Patcharaporn Chantarapadit, 22, was crowned Miss Grand Thailand 2020 on Sept. 20 at an event during which she said she sided with pro-democracy protesters. (Photo: YouTube)
The newly crowned winner of a prestigious beauty pageant in Thailand has come in for plenty of name-calling, including racist abuse, from many of her fellow Thais over her open support for pro-democracy demonstrators in a beauty-obsessed yet politically divided country.
Patcharaporn Chantarapadit, 22, was crowned Miss Grand Thailand 2020 on Sept. 20 at an event during which she gave voice to her political views by saying she sided with pro-democracy protesters who had staged a mass rally in Bangkok the day before.
“We need real democracy,” Patcharaporn said in English in response to a question to contestants about youth-led anti-government protests that have been taking place almost daily since July.
Her answer incurred the wrath of supporters of Thailand’s repressive military-allied government who began calling her names and saying she was “ugly.”
Many have also taken aim at Patcharaporn’s darker skin tone, likening the young woman dismissively to a “negro” while questioning the judgment of the pageant’s jury in selecting her as the winner of the event.
“She’s as black as burned coal,” one man commented online.
“This is the ugliest beauty queen I’ve ever seen,” said another commenter. “I thought this was a beauty queen from Africa.”
Several others called her “e-daam,” a derogatory Thai term aimed at women that roughly translates as “darkie.”
Pejorative views of Africans and people with dark skin are common in a country where a darker complexion is widely seen as a mark of inferior status and is associated with laborers and rice farmers who need to work in the sun for a living.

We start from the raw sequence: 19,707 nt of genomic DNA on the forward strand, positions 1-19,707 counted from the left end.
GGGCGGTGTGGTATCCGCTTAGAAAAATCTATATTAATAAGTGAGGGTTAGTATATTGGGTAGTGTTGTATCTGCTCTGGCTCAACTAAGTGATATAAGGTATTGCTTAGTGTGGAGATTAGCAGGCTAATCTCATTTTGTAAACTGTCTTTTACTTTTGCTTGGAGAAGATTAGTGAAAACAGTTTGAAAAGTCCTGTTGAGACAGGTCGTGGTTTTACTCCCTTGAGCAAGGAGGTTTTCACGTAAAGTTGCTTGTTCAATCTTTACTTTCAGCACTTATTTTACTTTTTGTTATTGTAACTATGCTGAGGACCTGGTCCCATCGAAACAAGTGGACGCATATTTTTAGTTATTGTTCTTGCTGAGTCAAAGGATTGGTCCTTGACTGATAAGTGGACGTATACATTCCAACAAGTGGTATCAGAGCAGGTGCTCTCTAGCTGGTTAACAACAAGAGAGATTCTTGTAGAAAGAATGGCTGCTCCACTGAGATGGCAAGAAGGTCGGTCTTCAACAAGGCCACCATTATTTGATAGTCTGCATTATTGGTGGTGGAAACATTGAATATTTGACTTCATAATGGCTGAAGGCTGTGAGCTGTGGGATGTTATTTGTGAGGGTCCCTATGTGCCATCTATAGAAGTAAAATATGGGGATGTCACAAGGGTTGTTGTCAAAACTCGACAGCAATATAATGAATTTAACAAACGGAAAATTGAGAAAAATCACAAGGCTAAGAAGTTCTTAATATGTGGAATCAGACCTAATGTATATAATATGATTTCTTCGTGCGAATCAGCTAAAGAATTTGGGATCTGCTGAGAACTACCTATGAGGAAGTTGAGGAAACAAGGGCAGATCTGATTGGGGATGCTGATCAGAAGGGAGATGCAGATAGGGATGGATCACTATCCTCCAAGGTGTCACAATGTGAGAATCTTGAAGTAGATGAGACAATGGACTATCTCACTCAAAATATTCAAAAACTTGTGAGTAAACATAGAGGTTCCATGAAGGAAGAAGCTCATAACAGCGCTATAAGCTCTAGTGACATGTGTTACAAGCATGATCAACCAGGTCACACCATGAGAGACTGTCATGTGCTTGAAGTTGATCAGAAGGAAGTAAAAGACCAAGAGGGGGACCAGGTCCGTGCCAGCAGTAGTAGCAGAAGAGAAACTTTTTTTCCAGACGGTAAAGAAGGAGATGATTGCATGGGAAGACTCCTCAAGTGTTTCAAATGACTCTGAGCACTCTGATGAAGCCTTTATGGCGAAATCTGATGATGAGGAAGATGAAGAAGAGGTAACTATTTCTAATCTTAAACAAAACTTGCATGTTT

In June, a Catholic priest from Africa who has been working as a missionary in Thailand for years wrote an article in which he expounded on various forms of prejudice and discrimination he needs to endure regularly, which he put down to ignorance among many locals.
“I discovered that it was not easy to be a black person in this country,” the missionary wrote anonymously. “Many times I have been bullied and subject to discrimination just because of my black skin.”
Several locals with mixed Thai and African parentage have also spoken out recently about deeply ingrained prejudices in Thailand.
“Thai society still treats black skin as something unacceptable,” Natthawadee Waikalo, a young social media influencer whose father is from Mali and mother is from Thailand, told journalists at a press event in Bangkok in July. “You cannot [succeed] with this [dark] skin color.”
Yet many Thais have leapt to Patcharaporn’s defense in the face of the bigotry and verbal abuse directed at her because of her skin tone and political views.
“I love her and support her,” a young Thai transwoman said in a comment on social media.
“She has succeeded in poking strayed dogs into barking. Congrats to a well-deserved Miss Grand win,” added a young man from the southern province of Surat Thani.
A woman from the seaside resort town of Hua Hin concurred by saying “I love it when these idiots expose themselves [about their bigotry]” in an apparent dig at conservative commentators who routinely insult young Thais who call for democratic reforms.
“She is beautiful. Dark skin is great!” noted a woman from Bangkok who owns a café. “I never wanted my skin to be lighter. Getting more tanned is cool for me.”
Numerous expatriates, outraged by the racist abuse targeted at Patcharaporn, have likewise spoken out in her defense.
“Dark-skinned perhaps [she is] but she has brains and courage to stand up for what is right. That makes her more beautiful to me,” an American man said in a post on Facebook. “You’re my winner. Congratulations.”